Richard C. Lindberg. To Serve and Collect: Chicago Politics and Police Corruption from the Lager Beer Riot to the Summerdale Scandal, 1855-1960. Carbondale and Edwardsville: Southern Illinois University Press, 1998. xxii + 366 pp. $19.95 (paper), ISBN 978-0-8093-2223-7.
Reviewed by David Wolcott (Department of History, Carnegie Mellon University)
Published on H-Urban (July, 1999)
The Chicago police have enjoyed an almost mythical reputation as one of the nation's most corrupt and undisciplined departments. From the middle of the nineteenth century until the very recent past, they were profoundly influenced by ward-level patronage politics and often operated hand-in-hand with the city's notorious gamblers, bootleggers, and organized crime families. Richard Lindberg's To Serve and Collect is the first book to chronicle their history. The result is a reasonably successful local history, but it will prove frustrating for scholars or readers in search of a serious interpretation.
Lindberg's story is a narrative, highly descriptive account of scandals that shaped the Chicago Police Department. Although the book is published by an academic press, its approach suggests that it is aimed at a general audience primarily interested in Chicago history. This edition is actually a paperback reprint of a study first published in 1991 with a new introduction by the author, an independent scholar with a master's degree from Northeastern Illinois University and nine books to his credit, including histories of the Chicago underworld and the Chicago White Sox.
His account of the Chicago police is based on extensive research in newspapers, investigations of police corruption and vice, and published accounts by former officers. The sheer amount of information collected is impressive, particularly because, as Lindberg points out, the Chicago police discourage historical investigation by shredding many of their papers every seven years and denying researchers access to their surviving materials. Nonetheless, Lindberg could give the reader a better sense of where he found his information. The book includes endnotes for every chapter, but they tend to be discursive and do not sufficiently explain the sources.
The book's greatest strength is an encyclopedic discussion of the political evolution of the Chicago Police Department from the 1850s to the 1960s. It offers amazingly detailed, almost overwhelming, descriptions of scandals, corrupt police officers, and infighting between the police leadership, politicians, and organized crime. Throughout the book, Lindberg brings individual figures to life very effectively by mixing short biographical sketches with accounts of the events for which they became known.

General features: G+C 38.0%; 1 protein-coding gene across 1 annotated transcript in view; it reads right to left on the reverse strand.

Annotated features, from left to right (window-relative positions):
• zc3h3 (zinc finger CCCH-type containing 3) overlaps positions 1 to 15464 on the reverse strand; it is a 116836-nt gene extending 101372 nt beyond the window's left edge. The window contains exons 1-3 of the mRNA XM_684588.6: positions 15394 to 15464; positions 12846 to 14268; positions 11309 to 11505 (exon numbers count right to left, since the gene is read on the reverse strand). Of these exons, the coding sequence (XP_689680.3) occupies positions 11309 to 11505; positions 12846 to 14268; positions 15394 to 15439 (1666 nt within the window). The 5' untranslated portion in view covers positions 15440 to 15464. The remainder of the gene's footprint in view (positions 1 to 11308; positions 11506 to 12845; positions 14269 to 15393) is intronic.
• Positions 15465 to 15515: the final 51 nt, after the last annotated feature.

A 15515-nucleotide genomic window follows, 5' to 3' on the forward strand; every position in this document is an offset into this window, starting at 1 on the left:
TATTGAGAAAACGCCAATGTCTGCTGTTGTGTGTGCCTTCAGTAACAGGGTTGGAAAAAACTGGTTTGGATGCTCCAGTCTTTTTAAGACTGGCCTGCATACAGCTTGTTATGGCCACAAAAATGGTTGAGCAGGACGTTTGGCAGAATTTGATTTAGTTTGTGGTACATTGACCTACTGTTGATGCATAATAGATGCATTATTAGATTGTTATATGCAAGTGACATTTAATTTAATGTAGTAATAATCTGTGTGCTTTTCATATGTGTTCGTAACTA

The scale of the book makes the narrative impossible to encapsulate, but certain themes recur. First, Lindberg emphasizes the key role of gambling and vice in shaping the operations of the Chicago police. He shows that, as early as the 1870s, gambler Mike McDonald exercised deep influence over police appointments and discouraged the police from regulating vice, setting a precedent that persisted throughout the twentieth century. In addition, the police department's Prohibition-era dependence on graft from bootlegging represented a major stumbling block that prevented those few police reformers who wanted to fight organized crime from succeeding. Outlining the corruption of law enforcement by criminal interests represents the most important contribution of the book.
Second, Lindberg also emphasizes the police department's continuing lack of an internal review procedure to root out corruption. No police leader could muster the courage or political power needed to fundamentally change the status quo. Instead, the reform that did occur resulted from short-term reactions to particular scandals or criticisms. Even the creation of a Civil Service Commission in 1895 ultimately perpetuated the existing spoils system.
Third, Lindberg concentrates on the relative inability of the police to investigate and solve crimes. Crime fighting, he suggests, was not a high police priority and often failed due to poor coordination and a lack of resources. For example, the police failed to solve a series of murders of teenagers in the 1950s because they refused to cooperate with the county sheriff and the city park police, which shared jurisdiction in the cases.
One problem with the book, though, is that it rarely pursues any one subject at any great length. All of the themes and individual figures are intertwined, as they surely were in life. In an historical narrative, however, the result is sometimes choppy and confusing. Moreover, the narrative regularly begins to suggest a line of argument only to drop it. For example, one provocative chapter describes a case in which Dr. Patrick Cronin, a leader in the Irish radical group Clan Na Gael was killed in 1889 by other Clan Na Gael members, including policemen. Lindberg uses the incident to illustrate the extent of Irish radicalism in the police department, but he does not extend his argument beyond the particular scandal and show what the divided loyalties of rank-and-file officers actually meant for police operations.